Tuesday, August 31, 2010
Is the natural rate of interest zero?
One of tenants of Modern Monetary Theory (MMT) is that the natural rate of interest is zero. That is, the claim (if I’ve got it right) is that the inter bank rate will always tend towards zero and that this is desirable.
For the arguments behind this claim, see paper by Warren Mosler and Mathew Forstater.
One of their arguments does not stand inspection: the claim that “lower rates support investment” (p.12). The answer to that point is that while low rates certainly do “support investment”, there is an OPTIMUM AMOUNT of investment and the optimum is not necessarily that which pertains at a zero (or low) rate of interest. That is, more investment is not an end in itself.
The optimum amount of investment is attained when the marginal disutility (or marginal “pain”) of forgone consumption used to fund investments equals the marginal utility or marginal benefit of such investments (as I point out here.)
But the above “investment” argument is not the only one put by Mosler and Forstater. Does the rest of their argument stand up? I don’t think so – or rather, I think their basic point is sort of valid, but that I can argue their case better than they can. Here goes.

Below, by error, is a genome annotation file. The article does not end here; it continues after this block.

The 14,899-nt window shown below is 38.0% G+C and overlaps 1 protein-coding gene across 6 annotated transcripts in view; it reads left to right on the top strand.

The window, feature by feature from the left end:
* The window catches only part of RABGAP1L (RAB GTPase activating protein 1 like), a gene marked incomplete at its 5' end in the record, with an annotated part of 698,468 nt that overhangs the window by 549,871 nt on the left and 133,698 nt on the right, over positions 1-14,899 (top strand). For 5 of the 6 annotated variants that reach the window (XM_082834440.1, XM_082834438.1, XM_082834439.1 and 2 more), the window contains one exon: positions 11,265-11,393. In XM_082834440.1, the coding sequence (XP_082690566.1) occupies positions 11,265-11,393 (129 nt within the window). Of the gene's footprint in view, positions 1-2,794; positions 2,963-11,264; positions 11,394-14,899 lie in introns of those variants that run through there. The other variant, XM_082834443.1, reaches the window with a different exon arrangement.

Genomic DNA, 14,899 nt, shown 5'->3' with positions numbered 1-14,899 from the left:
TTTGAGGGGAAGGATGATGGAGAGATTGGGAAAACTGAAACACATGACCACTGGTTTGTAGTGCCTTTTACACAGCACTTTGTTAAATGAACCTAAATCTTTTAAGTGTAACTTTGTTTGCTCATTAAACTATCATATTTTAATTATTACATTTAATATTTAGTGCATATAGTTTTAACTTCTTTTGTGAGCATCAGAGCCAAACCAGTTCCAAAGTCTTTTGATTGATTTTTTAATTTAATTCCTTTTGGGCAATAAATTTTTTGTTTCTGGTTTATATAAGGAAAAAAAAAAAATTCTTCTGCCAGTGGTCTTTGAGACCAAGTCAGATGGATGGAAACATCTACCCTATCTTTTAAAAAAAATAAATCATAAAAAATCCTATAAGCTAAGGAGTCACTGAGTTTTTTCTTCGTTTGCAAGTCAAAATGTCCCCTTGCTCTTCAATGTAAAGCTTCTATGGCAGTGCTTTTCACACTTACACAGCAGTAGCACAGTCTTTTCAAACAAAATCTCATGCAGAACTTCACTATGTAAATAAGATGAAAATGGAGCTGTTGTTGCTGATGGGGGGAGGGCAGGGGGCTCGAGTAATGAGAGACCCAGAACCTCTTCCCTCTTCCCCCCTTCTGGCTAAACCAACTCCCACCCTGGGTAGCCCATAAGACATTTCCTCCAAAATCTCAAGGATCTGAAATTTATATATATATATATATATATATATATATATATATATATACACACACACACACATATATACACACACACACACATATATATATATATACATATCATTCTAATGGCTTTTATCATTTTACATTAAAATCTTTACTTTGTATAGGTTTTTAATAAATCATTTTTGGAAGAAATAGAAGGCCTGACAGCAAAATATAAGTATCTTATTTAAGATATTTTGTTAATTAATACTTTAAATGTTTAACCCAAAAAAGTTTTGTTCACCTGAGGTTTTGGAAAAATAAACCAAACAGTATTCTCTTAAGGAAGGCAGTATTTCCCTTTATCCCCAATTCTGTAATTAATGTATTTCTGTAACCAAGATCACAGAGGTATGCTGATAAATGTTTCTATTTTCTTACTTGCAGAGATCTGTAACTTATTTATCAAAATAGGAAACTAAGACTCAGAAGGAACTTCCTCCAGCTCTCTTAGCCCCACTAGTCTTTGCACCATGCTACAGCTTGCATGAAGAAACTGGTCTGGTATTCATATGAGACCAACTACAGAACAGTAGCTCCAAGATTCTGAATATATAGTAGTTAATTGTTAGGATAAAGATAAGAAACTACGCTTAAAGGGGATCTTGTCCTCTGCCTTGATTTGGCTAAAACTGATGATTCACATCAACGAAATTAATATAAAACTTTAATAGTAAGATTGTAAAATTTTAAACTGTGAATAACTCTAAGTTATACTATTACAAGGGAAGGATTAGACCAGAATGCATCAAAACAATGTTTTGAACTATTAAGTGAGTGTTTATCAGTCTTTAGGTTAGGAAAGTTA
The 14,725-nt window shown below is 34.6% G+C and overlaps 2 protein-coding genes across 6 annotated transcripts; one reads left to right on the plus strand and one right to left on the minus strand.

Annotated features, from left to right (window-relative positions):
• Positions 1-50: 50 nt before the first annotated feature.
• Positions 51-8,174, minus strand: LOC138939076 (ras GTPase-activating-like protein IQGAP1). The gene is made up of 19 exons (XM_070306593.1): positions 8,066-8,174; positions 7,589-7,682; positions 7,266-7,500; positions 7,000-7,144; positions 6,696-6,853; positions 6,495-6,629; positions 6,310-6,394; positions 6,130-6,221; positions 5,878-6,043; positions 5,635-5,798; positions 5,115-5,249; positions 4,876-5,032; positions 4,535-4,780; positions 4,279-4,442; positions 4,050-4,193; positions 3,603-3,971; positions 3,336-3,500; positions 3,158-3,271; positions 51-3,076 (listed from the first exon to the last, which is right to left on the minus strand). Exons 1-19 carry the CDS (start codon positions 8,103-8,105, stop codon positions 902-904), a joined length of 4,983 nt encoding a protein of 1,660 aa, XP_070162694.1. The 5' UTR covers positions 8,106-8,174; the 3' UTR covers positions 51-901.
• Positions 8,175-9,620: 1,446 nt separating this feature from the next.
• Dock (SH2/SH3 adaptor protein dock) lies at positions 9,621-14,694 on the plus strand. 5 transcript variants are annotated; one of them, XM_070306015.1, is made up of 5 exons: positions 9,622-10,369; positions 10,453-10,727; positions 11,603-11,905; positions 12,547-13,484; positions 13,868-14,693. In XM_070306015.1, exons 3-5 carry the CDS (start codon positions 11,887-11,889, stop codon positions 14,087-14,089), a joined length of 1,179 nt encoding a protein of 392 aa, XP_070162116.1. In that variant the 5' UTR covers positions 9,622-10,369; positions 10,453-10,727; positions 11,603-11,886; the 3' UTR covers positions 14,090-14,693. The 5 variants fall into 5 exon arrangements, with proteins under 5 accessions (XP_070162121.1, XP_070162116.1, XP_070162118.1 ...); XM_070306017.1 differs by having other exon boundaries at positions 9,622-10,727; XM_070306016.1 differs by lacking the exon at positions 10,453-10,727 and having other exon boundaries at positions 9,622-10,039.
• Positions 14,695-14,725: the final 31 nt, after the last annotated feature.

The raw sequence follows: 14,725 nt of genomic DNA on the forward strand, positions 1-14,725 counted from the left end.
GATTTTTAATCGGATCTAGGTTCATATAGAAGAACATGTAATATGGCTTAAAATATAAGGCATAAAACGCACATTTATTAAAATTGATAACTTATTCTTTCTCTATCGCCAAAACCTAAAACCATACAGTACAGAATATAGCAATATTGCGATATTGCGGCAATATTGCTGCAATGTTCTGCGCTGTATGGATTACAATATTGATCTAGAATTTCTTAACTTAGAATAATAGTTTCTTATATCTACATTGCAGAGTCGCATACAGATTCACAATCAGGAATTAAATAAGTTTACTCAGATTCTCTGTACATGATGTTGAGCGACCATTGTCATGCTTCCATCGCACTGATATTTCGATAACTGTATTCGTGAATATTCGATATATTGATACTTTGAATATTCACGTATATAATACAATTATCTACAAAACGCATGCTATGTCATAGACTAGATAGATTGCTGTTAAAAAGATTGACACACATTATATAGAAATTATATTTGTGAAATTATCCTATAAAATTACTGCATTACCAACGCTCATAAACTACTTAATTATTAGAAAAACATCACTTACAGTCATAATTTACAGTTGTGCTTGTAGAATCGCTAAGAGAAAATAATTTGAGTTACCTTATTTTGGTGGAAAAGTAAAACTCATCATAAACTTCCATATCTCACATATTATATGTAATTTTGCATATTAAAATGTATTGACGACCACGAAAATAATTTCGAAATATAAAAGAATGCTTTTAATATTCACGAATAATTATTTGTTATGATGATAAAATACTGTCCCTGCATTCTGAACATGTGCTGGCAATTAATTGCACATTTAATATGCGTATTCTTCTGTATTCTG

If a country is to avoid paradox of thrift unemployment, it must supply the private sector with the latter’s desired level of net financial assets, i.e. money (as the advocates of MMT have rightly pointed out a thousand times). However, there is absolutely no reason for those holding these assets to earn interest on these holdings. They do the country no favours whatever by holding $X in savings or checking accounts.
If anything, it’s the country doing private sector entities a favour by creating and supplying such entities a volume of “monopoly money” which makes those entities feel comfortable enough to spend, or “play the game”.
Notice that two quite different rates of interest above. First, the rate that brings an optimum amount of real investment, and second, the rate applicable to “monopoly money”.
Given these two rates, there is obvious scope for someone to make a fast buck: that is, borrow at near zero interest from the holders of monopoly money and lend to those wanting to borrow long term. And indeed, the relevant “fast buck / profit making” wheeze has been going on for centuries. The wheeze is called maturity transformation and it is carried about by banks.
This results in a misallocation of resources, because it breaks the relationship between the above two “marginal” factors.
But suppose maturity transformation were disallowed, that would destroy or reduce the ability of central banks to influence that rates of interest involved in REAL investments. Would that matter? The answer is “NO”, because fiddling with interest rates is not a good way of regulating economies for reasons I set out here.
And finally, for a bit more on maturity transformation, see here.